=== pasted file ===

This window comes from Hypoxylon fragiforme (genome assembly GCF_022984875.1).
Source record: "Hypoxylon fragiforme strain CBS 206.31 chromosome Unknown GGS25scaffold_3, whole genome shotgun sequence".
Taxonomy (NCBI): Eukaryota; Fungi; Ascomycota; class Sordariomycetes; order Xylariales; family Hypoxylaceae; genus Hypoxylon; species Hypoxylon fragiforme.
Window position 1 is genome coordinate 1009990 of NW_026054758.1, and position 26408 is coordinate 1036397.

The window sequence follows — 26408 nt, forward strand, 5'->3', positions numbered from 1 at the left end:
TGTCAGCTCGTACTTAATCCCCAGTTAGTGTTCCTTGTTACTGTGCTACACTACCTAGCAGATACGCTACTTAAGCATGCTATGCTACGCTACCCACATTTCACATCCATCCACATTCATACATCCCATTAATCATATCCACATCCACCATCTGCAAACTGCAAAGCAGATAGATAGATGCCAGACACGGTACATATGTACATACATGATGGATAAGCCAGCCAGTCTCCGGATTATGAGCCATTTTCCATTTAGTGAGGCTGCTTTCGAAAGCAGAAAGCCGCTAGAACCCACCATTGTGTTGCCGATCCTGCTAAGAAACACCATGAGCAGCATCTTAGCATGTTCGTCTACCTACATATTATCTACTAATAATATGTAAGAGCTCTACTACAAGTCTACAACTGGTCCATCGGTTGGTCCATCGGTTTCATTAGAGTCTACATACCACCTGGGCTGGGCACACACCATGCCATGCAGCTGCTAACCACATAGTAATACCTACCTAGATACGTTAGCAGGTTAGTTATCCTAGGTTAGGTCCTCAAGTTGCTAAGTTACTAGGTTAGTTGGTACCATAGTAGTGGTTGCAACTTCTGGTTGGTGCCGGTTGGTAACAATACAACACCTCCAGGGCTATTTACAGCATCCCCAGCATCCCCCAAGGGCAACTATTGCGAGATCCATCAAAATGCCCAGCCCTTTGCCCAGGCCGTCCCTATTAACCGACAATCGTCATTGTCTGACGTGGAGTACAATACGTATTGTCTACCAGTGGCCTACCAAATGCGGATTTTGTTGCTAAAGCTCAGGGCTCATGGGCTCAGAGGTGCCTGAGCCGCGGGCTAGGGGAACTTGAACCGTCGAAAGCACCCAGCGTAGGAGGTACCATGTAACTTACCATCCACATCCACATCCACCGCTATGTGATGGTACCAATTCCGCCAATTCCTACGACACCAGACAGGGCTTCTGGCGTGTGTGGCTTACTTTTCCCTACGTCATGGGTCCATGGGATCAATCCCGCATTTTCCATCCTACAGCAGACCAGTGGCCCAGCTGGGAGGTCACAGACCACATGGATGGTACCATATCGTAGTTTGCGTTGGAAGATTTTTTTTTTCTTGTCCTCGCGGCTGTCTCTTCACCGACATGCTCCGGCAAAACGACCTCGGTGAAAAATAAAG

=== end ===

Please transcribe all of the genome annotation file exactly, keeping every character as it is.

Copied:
This window comes from Hypoxylon fragiforme (genome assembly GCF_022984875.1).
Source record: "Hypoxylon fragiforme strain CBS 206.31 chromosome Unknown GGS25scaffold_3, whole genome shotgun sequence".
Taxonomy (NCBI): Eukaryota; Fungi; Ascomycota; class Sordariomycetes; order Xylariales; family Hypoxylaceae; genus Hypoxylon; species Hypoxylon fragiforme.
Window position 1 is genome coordinate 1009990 of NW_026054758.1, and position 26408 is coordinate 1036397.

The window sequence follows — 26408 nt, forward strand, 5'->3', positions numbered from 1 at the left end:
TGTCAGCTCGTACTTAATCCCCAGTTAGTGTTCCTTGTTACTGTGCTACACTACCTAGCAGATACGCTACTTAAGCATGCTATGCTACGCTACCCACATTTCACATCCATCCACATTCATACATCCCATTAATCATATCCACATCCACCATCTGCAAACTGCAAAGCAGATAGATAGATGCCAGACACGGTACATATGTACATACATGATGGATAAGCCAGCCAGTCTCCGGATTATGAGCCATTTTCCATTTAGTGAGGCTGCTTTCGAAAGCAGAAAGCCGCTAGAACCCACCATTGTGTTGCCGATCCTGCTAAGAAACACCATGAGCAGCATCTTAGCATGTTCGTCTACCTACATATTATCTACTAATAATATGTAAGAGCTCTACTACAAGTCTACAACTGGTCCATCGGTTGGTCCATCGGTTTCATTAGAGTCTACATACCACCTGGGCTGGGCACACACCATGCCATGCAGCTGCTAACCACATAGTAATACCTACCTAGATACGTTAGCAGGTTAGTTATCCTAGGTTAGGTCCTCAAGTTGCTAAGTTACTAGGTTAGTTGGTACCATAGTAGTGGTTGCAACTTCTGGTTGGTGCCGGTTGGTAACAATACAACACCTCCAGGGCTATTTACAGCATCCCCAGCATCCCCCAAGGGCAACTATTGCGAGATCCATCAAAATGCCCAGCCCTTTGCCCAGGCCGTCCCTATTAACCGACAATCGTCATTGTCTGACGTGGAGTACAATACGTATTGTCTACCAGTGGCCTACCAAATGCGGATTTTGTTGCTAAAGCTCAGGGCTCATGGGCTCAGAGGTGCCTGAGCCGCGGGCTAGGGGAACTTGAACCGTCGAAAGCACCCAGCGTAGGAGGTACCATGTAACTTACCATCCACATCCACATCCACCGCTATGTGATGGTACCAATTCCGCCAATTCCTACGACACCAGACAGGGCTTCTGGCGTGTGTGGCTTACTTTTCCCTACGTCATGGGTCCATGGGATCAATCCCGCATTTTCCATCCTACAGCAGACCAGTGGCCCAGCTGGGAGGTCACAGACCACATGGATGGTACCATATCGTAGTTTGCGTTGGAAGATTTTTTTTTTCTTGTCCTCGCGGCTGTCTCTTCACCGACATGCTCCGGCAAAACGACCTCGGTGAAAAATAAAG